Organization


Towards the end of Capitalist Realism Fisher puts his finger on the central reason for my reluctance to discuss issues of normativity. In the chapter entitled “There’s no central exchange” Fisher compares contemporary capitalism to the bureaucratic universe depicted so well by Kafka.

The supreme genius of Kafka was to have explored the negative atheology proper to Capital: the centre is missing, but we cannot stop searching for it or positing it. It is not that there is nothing there– it is that what is there is not capable of exercising responsibility. (65)

What we have here is a sort of “transcendental illusion” that emerges when mereological relations are crossed in such a way that it seems as if we’re dealing with one object when, in fact, we’re dealing with quite a different object. Fisher deftly illustrates a similar point with respect to bureaucracy. Like Kafka’s famous Castle or Law, you never directly encounter the castle or the law. Rather, we only ever encounter spokespersons or surrogates of the castle or the law. Many of us will be familiar with this is the case of bureaucracy. Suppose you’ve just been promoted and that this promotion was a very public affair, announced before all the staff and faculty at the bi-annual beginning of the semester meeting (our version of this event here at Collin is called “All College Day”). Perhaps you’ve been appointed Provost of your campus or Dean of Student Affairs. Whatever.

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Recently Mel’s got me reading Katherine Hayles’ How We Became Posthuman, which is rewarding for a variety of reasons (Yes, yes, I know, I should have read this long ago, but damn it Jim, I mean Mel, I’m a philosopher not a cultural theorist!). First, at one of her recent talks she spoke favorably about OOO, so its worthwhile to return the favor and delve into her work so as to see the points of productive cross-over between these different theoretical projects. Second, it’s hands down a first rate book that ably defends a highly provocative and timely thesis, despite being published in 1999. And finally, it’s reminding me of all sorts of things from cybernetics, systems theory, and autopoietic theory that mesh nicely with the ontology of objects I’m groping towards. In particular, Hayles’ analysis sheds light on what it might mean to refer to objects as “withdrawn” or entirely autonomous from one another.

Hayles begins How We Became Posthuman by distinguishing between first, second, and third way cybernetics. First wave cybernetics focused on the phenomenon of feedback or how systems are self-regulating. As described by the online dictionary of cybernetics and systems, feedback is,

A flow of information back to its origin. A circular causal process in which a system’s output is returned to its input, possibly involving other systems in the loop. Negative feedback or deviation reducing feedback decreases the input and is inherently stabilizing (see stability, regulation, homeostasis), e.g., the governor of a steam engine. Positive feedback or deviation amplifying feedback increases the input and is inherently destabilizing, explosive or vicious, e.g., the growth of a city when more people create new opportunities which in turn attract more people to live there. Feedback is not the term for a response to a stimulus rather for the circularity implied in both. (Krippendorff)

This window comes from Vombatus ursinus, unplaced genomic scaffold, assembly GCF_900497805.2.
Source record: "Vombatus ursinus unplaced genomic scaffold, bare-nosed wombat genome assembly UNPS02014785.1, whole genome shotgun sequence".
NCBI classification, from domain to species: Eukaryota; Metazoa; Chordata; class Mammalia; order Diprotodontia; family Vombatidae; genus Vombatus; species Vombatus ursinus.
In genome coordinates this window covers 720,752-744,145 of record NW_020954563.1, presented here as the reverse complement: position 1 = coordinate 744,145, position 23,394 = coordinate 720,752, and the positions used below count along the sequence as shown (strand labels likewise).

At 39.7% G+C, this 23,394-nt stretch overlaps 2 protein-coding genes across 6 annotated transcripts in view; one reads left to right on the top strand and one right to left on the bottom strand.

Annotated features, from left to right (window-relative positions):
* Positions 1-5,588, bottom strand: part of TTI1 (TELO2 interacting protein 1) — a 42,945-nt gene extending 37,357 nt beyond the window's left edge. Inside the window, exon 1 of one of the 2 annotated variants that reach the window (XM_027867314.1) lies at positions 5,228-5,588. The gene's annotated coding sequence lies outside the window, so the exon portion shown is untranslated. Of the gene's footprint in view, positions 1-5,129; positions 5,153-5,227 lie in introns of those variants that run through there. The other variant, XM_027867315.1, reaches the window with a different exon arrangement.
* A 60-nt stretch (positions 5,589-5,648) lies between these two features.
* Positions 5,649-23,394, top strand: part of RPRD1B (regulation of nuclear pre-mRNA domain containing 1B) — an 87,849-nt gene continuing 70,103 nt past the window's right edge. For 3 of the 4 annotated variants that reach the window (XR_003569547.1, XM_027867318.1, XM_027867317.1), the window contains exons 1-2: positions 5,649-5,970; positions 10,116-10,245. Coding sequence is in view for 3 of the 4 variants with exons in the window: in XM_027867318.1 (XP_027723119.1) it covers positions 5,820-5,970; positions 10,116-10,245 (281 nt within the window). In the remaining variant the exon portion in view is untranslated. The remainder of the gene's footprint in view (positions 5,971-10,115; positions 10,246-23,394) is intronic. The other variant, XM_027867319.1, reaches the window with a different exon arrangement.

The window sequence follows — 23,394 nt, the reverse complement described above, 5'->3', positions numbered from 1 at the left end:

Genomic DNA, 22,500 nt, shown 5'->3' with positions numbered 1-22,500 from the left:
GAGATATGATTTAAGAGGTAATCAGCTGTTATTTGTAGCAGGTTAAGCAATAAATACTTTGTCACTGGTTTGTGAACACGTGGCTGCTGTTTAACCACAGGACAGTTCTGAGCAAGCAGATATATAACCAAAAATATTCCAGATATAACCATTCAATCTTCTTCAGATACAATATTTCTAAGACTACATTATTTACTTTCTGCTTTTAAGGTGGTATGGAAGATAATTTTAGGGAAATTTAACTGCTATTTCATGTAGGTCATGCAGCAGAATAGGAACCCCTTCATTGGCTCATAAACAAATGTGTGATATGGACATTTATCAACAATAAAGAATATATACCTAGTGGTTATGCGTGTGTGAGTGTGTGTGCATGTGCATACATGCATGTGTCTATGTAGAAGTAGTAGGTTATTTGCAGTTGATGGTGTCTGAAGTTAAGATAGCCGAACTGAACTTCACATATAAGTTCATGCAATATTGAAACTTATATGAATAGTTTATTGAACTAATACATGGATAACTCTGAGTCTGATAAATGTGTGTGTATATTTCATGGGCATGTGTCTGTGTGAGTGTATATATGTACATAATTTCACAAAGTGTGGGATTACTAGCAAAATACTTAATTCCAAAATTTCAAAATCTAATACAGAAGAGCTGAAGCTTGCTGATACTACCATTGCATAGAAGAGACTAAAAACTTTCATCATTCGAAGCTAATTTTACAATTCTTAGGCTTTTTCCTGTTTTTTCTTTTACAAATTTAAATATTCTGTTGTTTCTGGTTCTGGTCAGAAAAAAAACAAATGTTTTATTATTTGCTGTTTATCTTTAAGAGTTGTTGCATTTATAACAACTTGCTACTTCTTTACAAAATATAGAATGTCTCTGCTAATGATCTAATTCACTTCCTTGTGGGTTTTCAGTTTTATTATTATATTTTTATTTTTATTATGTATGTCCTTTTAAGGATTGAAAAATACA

The example of the growing city above is an example of positive feedback. By contrast, we can think of the humble thermostat as a system organized in terms of negative feedback. Here the issue is one of maintaining a particular homeostasis within the system. Thus, you set your heat for the desired temperature. When room temperature drops below that set point, the heater kicks on and runs until it rises to the set temperature, shutting off once again.

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Object-oriented social and political theory can be illustrated with respect to Lacan’s famous Borromean knots. It will be recalled that the peculiar quality of the Borromean knot is that no one of the rings is directly tied to the other, but if you cut one of the rings the other two slip away. In evoking the Borromean knot I do not here intend to give a “Lacanian reading” of object-oriented ontology. Rather, I wish to draw attention to certain features of the social and political world that object-oriented ontology would like to bring into relief for social and political theorists. Consequently, in what follows I will take a certain degree of liberty in how I use the categories of the “real”, the “symbolic”, and the “imaginary” (abbreviated “R”, “S”, and “I” respectively), only loosely associating these with Lacanian psychoanalytic categories. I will not, for example, discuss the real in the Lacanian sense as the impossible, as a constitutive deadlock, as what always returns to its place, or as constitutive antagonism. This is not because I am rejecting the Lacanian real in these senses, but rather because I am here using the Borromean knot for other purposes. I have no qualms with reintroducing concepts such as constitutive deadlocks or antagonisms at another order of analysis. In short, I am using the diagram of the Borromean knot as a heuristic device to help bring clarity to certain discussions in social and political theory.